Raquel Sofía is a Puerto Rican singer songwriter that sang back-up for Shakira and Juanes. Sang and will never sang again, because judging by the music on “Te quiero los domingos,” she deserves all the success on her own. Although the album per se was just released, she has been putting out different singles for a few months now: a distinct strategy and one that is certainly more digitally friendly. Check out a song-by-song review below.
“Lo que te di” (What I gave to you) — The albums starts out with a fun, refreshing song with clear reggae influences. It is catchy and simple. Perfect for a beach day.
“Tú me tratas así. Yo lo que te di fue a amor.” 4/5
“Sí” (Yes) — The first few verses reminded me of Shakira’s classic “Qué me quedes tú”, however the song takes a life of its own quickly. It is a song that exudes happiness and that will probably will be very fun live with an audience shouting the catchy “dime que sí, que sí, que sí.”
“Yo quiero estar a tu lado, viejitos sentados, amor arrugado.” 5/5
“Agridulce” (Bittersweet)— It was the second song she released and the one that has captured the most attention probably because of its clear message: you always want to be better when you are with someone else, yet, that does not mean you have to change completely. Of the whole album, this one is the safest bet to be a hit on the radio.
“Dime, dime si estoy mal. Yo trato de mejorar, pero mucho no puedo cambiar si quieres que te bese igual.” 5/5
“Te amo idiota” (I love you idiot) — My favorite song on the album. The lyrics are funny and ironic: even if she tries to heckle him at the end she still loves him. The music complements the message perfectly: it makes the desperation even more powerful. I had the opportunity to see her perform and this song live is even better than the album version.
“Yo no soy fácil ni bruta pero tu eres un muy buen hijo e’ pu-puro animal.” 5/5
“Cada día” (Everyday)— One of the few slow songs on the album, and one that feels a little out-of-place. Her voice sounds amazing but it simply does not feel part of the group of songs. Even then, everytime I listen to it I like it even more.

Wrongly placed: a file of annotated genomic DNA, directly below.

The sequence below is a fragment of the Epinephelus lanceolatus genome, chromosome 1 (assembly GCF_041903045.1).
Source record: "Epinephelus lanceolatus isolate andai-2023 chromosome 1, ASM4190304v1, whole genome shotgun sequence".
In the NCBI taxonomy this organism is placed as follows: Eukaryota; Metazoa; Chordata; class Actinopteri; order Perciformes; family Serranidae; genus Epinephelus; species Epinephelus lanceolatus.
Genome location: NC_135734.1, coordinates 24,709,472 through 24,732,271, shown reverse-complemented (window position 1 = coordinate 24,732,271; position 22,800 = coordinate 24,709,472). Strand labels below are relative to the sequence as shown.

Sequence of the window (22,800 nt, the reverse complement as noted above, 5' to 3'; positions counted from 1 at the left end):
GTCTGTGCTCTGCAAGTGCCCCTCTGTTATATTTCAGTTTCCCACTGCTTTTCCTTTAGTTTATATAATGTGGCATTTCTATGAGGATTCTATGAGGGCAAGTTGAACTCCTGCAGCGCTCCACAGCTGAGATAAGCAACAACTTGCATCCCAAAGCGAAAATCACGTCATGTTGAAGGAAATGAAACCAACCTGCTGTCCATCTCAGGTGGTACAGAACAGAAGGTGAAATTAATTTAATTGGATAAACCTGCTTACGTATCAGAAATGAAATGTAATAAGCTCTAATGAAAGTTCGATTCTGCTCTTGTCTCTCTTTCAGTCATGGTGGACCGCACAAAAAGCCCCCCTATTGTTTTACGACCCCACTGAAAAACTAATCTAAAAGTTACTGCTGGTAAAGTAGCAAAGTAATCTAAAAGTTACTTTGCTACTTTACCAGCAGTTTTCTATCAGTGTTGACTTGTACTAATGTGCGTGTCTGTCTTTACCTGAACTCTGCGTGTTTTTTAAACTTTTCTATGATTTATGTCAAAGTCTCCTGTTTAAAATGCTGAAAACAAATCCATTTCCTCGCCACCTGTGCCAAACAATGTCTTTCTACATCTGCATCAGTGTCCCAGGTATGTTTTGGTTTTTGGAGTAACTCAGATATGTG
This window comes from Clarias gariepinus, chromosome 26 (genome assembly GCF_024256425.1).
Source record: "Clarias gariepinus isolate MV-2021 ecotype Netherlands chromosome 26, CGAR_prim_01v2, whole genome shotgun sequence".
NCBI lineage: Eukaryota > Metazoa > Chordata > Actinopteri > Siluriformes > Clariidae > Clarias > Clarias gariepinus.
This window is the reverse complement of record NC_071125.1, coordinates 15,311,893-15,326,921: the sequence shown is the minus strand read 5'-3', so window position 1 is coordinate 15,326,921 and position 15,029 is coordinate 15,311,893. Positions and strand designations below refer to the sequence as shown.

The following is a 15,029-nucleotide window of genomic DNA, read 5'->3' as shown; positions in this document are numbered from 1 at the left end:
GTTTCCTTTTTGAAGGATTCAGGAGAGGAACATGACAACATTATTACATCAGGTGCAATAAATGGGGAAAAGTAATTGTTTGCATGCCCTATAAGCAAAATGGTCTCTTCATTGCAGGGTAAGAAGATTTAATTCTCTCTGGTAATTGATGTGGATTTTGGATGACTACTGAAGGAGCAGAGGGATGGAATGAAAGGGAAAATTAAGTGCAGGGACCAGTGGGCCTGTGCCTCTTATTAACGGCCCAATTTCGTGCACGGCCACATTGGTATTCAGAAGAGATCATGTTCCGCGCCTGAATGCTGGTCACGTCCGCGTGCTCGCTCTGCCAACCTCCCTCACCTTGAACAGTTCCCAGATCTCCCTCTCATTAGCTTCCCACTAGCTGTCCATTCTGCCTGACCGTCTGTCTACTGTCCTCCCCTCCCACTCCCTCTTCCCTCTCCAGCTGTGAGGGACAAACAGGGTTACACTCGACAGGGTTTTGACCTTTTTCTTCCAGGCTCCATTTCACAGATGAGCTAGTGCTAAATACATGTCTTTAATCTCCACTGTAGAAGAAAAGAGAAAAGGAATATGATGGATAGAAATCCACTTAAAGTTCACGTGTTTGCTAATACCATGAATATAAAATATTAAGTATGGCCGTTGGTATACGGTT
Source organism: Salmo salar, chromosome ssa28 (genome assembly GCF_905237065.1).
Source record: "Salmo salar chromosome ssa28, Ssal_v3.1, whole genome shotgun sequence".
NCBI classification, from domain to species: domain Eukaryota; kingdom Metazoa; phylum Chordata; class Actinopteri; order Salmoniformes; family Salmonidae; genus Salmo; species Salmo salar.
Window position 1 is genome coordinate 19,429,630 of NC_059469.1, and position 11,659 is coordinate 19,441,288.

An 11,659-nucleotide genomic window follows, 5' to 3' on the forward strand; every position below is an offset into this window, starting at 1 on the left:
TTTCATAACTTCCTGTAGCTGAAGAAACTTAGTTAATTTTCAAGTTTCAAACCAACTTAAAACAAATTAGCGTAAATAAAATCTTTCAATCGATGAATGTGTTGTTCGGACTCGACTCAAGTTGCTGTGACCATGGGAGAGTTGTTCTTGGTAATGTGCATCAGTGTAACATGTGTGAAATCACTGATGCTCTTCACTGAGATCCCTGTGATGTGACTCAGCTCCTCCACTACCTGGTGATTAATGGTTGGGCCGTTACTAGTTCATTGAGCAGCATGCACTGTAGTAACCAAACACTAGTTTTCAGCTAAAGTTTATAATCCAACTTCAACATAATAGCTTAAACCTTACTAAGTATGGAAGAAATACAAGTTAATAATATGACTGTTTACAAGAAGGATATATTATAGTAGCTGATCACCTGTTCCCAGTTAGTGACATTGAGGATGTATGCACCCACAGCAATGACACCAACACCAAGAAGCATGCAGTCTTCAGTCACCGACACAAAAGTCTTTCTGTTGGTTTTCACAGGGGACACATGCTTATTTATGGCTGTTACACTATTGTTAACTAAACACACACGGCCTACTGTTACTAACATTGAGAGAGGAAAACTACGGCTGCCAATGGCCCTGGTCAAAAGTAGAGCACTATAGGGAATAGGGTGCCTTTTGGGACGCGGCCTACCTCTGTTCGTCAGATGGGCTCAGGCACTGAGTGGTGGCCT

“Bésame más, hazme creer, hazme volar.” 4/5
“Hombres como tú” (Men like you)— One of the best on the album. It is the single ladies song: it is full of snarky lines. Its soaring chorus is the catchiest of the bunch. Can’t wait to hear it live!
“Hombres como tú sirven para dos cosas nada más: meter y sacar…te de mi altar.” 5/5
“Te odio los sábados” (Hate you on Saturdays) — Without a doubt, blues suit her voice but this one also feels like an outsider on the album. Fun fact: it is the second most streamed song of hers on Spotify, which demonstrate that people still like those vintage sounds even when they do not have a place on radio. The best part? The curious title and the fact that it has a “sequel.”
“Odio tu nombre y este corazón que le responde.” 4/5
“Te quiero los domingos” (Love you on Sundays”— The response for “Te odio los sábados” reminds me a bit to Colbie Caillat and Sara Bareilles. I love the chorus and its country sounds. This song definitely makes you smile.
“Te odio cada sábado pero el domingo vuelvo y te quiero.” 5/5
“Agua Bendita” (Blessed water) — A song that originally appeared in Pedro Capó’s last album in an alternate version. However, both are equally fun and catchy. Love it!
“De tus labios yo quiero ser la musa, tu tienes algo que engatusa”. 5/5
“La Ecuación” (The equation) — She closes the album with the first song she released. It is not the worst song yet it falls short in comparison to the others. However, it is very representative of Raquel Sofía’s sound and style.
“Si cada vez que me haces daño escribo una canción, voy a volverme famosa a cuenta de tu traición.” 4/5
Without a doubt, it is one of the best Latin pop albums out there (if we most classify it). Raquel Sofía is just starting but she has a clear advantage: her style is unique and nobody sounds like her. If this is the start, can’t wait for what’s next!